Rules of Professional Conduct: Determinants Between the Law and Responsibility

The rules of professional take in consideration human motivation and behavior. The way an individual responds to the call of his or her duty should follow the rules of professional conduct. Upon the implementation of these rules, the person concerned should be able to adhere and conform to the different accountabilities he owes to his clients. What must be seen here is the proper and appropriate portrayal of the professional functions of a certain line of work.

The rules of professional conduct embodies ethical standards, in which, it goes so much deeper than the study of external actions. It explores an employee’s thoughts and feelings. It requires that man desires what is good and act accordance with that desire.

On the contrary, law requires that people must perform the required action regardless of our feelings towards such action. The law is concerned with the externality of the act. It has been already stated by Mortimer Adler in his “Ethics: The Study of Moral Values” that the law is certainly concerned not with what people feel but with what people do.

To clearly state the difference of a law and professional conduct, let us take a look at the role of a lawyer. This particular profession has the greatest foundation when it comes to rules of professional conduct. The rules of professional conduct are personal commitment and responsibilities of lawyers to uphold what is true and good. Rules of professional conduct aims to develop right disposition and inner spirit for accepting what is lawful. Despite these discrepancies, it is still expected that the lawyer must be able to follow and adhere to the rules of professional conduct and in conformity to what is being dictated by law. Hence, when a lawyer wants to be as efficient as his profession calls for it, he must be able to balance between what is good and what is of public interest patterned to his legal obligations.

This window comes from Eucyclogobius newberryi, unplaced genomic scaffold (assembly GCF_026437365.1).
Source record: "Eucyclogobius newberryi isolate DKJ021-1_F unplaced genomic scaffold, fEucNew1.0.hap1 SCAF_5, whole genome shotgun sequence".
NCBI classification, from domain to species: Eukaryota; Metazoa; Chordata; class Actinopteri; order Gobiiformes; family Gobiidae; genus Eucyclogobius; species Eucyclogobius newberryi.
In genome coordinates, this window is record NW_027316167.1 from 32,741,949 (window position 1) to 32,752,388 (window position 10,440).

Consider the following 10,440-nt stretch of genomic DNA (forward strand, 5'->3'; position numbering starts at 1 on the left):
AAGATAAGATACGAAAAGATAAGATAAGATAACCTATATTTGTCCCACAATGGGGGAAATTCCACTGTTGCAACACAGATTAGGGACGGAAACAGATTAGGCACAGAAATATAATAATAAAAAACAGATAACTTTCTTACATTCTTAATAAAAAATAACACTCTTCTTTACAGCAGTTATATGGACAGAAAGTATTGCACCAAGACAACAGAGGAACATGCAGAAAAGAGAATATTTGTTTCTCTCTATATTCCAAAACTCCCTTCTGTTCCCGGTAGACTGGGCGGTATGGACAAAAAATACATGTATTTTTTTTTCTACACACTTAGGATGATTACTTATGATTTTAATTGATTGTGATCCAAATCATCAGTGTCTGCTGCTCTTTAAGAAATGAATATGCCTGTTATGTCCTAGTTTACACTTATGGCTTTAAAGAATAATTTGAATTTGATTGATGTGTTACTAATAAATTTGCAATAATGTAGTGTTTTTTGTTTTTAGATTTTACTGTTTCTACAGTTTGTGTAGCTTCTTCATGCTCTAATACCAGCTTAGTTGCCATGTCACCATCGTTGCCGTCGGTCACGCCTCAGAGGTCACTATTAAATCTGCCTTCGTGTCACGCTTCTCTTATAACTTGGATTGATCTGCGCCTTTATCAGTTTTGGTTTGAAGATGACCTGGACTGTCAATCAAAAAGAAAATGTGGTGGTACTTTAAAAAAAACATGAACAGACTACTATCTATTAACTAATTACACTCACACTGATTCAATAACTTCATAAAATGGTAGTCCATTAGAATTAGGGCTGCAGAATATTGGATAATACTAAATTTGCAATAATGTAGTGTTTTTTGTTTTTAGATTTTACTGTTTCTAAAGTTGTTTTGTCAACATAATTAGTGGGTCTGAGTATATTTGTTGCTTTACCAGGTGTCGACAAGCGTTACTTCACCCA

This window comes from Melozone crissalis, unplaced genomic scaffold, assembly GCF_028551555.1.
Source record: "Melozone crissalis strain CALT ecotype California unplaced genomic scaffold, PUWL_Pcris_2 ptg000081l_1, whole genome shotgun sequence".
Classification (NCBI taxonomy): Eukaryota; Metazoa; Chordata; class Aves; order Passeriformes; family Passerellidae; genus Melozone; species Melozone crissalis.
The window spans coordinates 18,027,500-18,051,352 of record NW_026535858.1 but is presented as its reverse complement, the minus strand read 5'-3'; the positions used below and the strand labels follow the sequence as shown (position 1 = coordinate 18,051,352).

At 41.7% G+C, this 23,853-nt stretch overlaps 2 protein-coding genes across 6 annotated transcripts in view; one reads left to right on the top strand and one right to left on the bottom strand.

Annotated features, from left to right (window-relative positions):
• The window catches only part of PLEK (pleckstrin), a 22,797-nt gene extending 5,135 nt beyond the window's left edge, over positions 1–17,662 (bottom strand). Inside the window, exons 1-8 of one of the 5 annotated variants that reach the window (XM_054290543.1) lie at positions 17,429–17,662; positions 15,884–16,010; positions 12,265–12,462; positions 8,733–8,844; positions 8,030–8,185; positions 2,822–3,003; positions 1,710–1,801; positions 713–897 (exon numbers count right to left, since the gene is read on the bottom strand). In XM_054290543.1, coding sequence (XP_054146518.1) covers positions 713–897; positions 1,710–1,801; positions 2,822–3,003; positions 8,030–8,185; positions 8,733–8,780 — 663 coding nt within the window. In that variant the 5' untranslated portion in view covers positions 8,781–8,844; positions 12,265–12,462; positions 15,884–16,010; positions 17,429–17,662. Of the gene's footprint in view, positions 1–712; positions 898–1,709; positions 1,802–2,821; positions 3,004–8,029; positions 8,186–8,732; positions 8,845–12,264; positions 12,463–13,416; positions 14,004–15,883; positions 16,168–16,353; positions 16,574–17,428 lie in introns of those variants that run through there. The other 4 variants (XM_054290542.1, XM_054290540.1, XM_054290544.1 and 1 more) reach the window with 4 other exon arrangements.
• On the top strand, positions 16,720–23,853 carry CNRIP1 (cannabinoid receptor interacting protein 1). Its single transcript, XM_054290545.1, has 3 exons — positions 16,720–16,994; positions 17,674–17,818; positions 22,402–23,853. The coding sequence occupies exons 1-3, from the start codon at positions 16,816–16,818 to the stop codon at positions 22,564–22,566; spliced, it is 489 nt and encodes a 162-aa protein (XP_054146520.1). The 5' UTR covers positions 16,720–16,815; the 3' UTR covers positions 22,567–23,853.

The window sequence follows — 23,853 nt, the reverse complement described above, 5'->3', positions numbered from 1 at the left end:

The very premise of this argument is that the rules of professional conduct are rules of rationale. They should be decoded with citation to the principle of the law and the corresponding legal representation. Some of the rules are domineering, stated in words like “shall not.”

In spite of its domineering character, rules of professional conduct are created to describe good conduct for the objectives of professional regulation.

On some parts of the rules of professional conduct, the terms “may” or “may not” can be used, which, in turn, provides the lawyer a chance to impose professional judgment. This means that there shall be no probable actions that will penalize the lawyer’s preference whether or not he will conform to the rules stated in the professional conduct.

All of these things explain that the rules of professional conduct are not simply a body of do’s and don’ts, contrary to the manner laws are. Rules of professional conduct, therefore, has a wider implication than law, because can either be moral or immoral. Thus, what is legal is not necessarily moral; but what is moral is necessarily worth legalizing.

Submit a Comment

Your email address will not be published. Required fields are marked *